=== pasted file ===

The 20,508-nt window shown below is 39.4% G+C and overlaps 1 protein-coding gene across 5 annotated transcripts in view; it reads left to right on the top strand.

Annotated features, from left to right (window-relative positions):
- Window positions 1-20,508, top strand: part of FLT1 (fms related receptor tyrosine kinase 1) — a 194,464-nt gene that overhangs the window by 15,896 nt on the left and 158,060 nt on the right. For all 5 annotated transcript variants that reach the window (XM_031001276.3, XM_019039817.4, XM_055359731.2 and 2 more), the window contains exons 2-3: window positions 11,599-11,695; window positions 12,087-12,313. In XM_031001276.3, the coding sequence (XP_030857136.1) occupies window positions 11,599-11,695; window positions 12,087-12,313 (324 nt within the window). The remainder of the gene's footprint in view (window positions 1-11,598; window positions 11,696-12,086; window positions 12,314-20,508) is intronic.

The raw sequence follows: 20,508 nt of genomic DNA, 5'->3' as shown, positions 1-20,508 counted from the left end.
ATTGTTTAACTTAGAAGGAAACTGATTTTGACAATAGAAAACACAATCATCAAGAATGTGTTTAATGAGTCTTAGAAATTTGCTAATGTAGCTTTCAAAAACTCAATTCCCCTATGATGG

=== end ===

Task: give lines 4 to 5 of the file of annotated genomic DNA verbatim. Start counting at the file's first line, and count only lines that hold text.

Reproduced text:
The raw sequence follows: 20,508 nt of genomic DNA, 5'->3' as shown, positions 1-20,508 counted from the left end.
ATTGTTTAACTTAGAAGGAAACTGATTTTGACAATAGAAAACACAATCATCAAGAATGTGTTTAATGAGTCTTAGAAATTTGCTAATGTAGCTTTCAAAAACTCAATTCCCCTATGATGG